City of Austin Infrastructure Ownership. The aesthetics of the elevated stations are going to be a challenge. Supports and platforms are ugly from underneath. On the other hand, transit agencies haven’t really tried very hard to make them beautiful. If CapMetro owns the stations, they’re going to be run with efficiently-operated transit in mind. (Although I do have to give CapMetro credit for the Art Boxes at select MetroRapid stops.) But if the City owns the stations, they’ll be designed and maintained and eventually upgraded with a broader set of goals. The unit of government that pulled off the New Central Library just might be up to this design challenge. The neighborhoods around these stations will have much more political pull with the City than with the transit agency.

Phase Two. The Guadalamar corridor is far and away the best choice for such a large transit investment. With Downtown, the Capitol, and the University of Texas, this corridor will have the strongest transit ridership as far as the eye can see. Elevated rail from Republic Square to the North Lamar Transit Center would function as most of the spine for high capacity transit, but going across the river is essential. Phase Two should include elevated rail from Republic Square to Auditorium Shores and then east at least to Congress Avenue. With that elevated spine in place from NLTC to Congress at Riverside, CapMetro would have plenty of options for its next rail segment.

Breaking a rail plan into phases has important advantages. Obviously, it gives CapMetro some flexibility for the later phases, with respect to both mode and geography. But we also don’t want to get caught in a Honolulu-type bind. At the trough of the last recession, they priced a 21-mile elevated line at $5 billion and secured federal support for $1.55 billion. The project was hit with delays and the post-recession market price for building materials increased substantially. The project may end up costing $10 billion, but federal funding is frozen at $1.55 billion. And here’s the kicker— that federal funding is dependent on project completion as promised, so they can’t trim costs by cutting stations. If we do Republic Square to NLTC as an initial segment, we’ll have a better idea what extensions will cost.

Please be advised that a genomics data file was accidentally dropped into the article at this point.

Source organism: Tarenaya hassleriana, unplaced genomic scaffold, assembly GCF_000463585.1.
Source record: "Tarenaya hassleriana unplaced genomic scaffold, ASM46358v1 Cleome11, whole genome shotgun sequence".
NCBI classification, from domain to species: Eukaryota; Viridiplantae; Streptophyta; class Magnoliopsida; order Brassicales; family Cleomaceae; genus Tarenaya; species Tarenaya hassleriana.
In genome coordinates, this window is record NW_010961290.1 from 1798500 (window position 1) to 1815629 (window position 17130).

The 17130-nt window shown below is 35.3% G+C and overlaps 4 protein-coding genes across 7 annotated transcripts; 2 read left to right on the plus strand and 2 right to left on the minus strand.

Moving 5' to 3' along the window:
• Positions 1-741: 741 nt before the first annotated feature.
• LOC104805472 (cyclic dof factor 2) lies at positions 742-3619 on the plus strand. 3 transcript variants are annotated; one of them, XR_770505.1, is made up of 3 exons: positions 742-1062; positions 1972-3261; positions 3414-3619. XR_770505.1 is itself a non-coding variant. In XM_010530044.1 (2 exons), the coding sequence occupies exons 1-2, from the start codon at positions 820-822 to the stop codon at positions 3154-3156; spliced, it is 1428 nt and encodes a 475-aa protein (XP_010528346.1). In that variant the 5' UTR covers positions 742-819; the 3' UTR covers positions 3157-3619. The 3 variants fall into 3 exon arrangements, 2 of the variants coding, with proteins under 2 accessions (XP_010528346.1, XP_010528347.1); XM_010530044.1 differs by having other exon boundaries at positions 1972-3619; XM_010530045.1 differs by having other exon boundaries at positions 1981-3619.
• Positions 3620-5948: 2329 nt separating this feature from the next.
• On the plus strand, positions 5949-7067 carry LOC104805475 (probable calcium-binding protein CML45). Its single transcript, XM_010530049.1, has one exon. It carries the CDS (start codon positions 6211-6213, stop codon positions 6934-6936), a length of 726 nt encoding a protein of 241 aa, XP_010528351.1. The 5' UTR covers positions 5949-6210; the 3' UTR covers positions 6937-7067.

Land Purchases to Fund Operations in Future High-Capacity Corridors. CapMetro should buy parcels where it might build rail or BRT in 

the future. These acquisitions will make it easier to erect stations or other transit infrastructure like bus stops, rail & bus yards, and transit centers. But mostly, the land would be leased to profit-making enterprises with an eye toward filling CapMetro’s coffers and achieving social purposes like building affordable housing. Once rail or BRT is in place, those parcels would increase in value and CapMetro would capture some of that increase with higher land rents. Until that happens, it’s not actually necessary for CapMetro to demolish whatever’s currently on the parcel; CapMetro could buy the land and lease back to the current owner for a suitable price and time period.These leases would help provide operations resources.

Most of the really compelling corridors would connect to that elevated rail spine from NLTC to Congress at Riverside. These would include South Congress, Riverside to the Airport, South Lamar, Manor Road (via Dean Keaton), and NLTC to Tech Ridge. CapMetro needs to get across that those corridors won’t be ignored, but mode will depend on a corridor’s projected ridership and the preferences of neighbors. This spine of elevated rail from the North Lamar Transit Center to Republic Square and then across Lady Bird Lake along Riverside could complement a number of future modes: more elevated LRT, surface light rail, bus rapid transit, conventional fixed route buses, virtual trains, or even just function as a transfer point for autonomously-driven vans.

In another article, I’ll get into the politics of surface vs. elevated rail, but, in short, a bike/pedestrian platform would add additional constituencies for the project and many people overestimate both Hyde Park’s opposition to elevated, as well as that neighborhood’s heft in a referendum.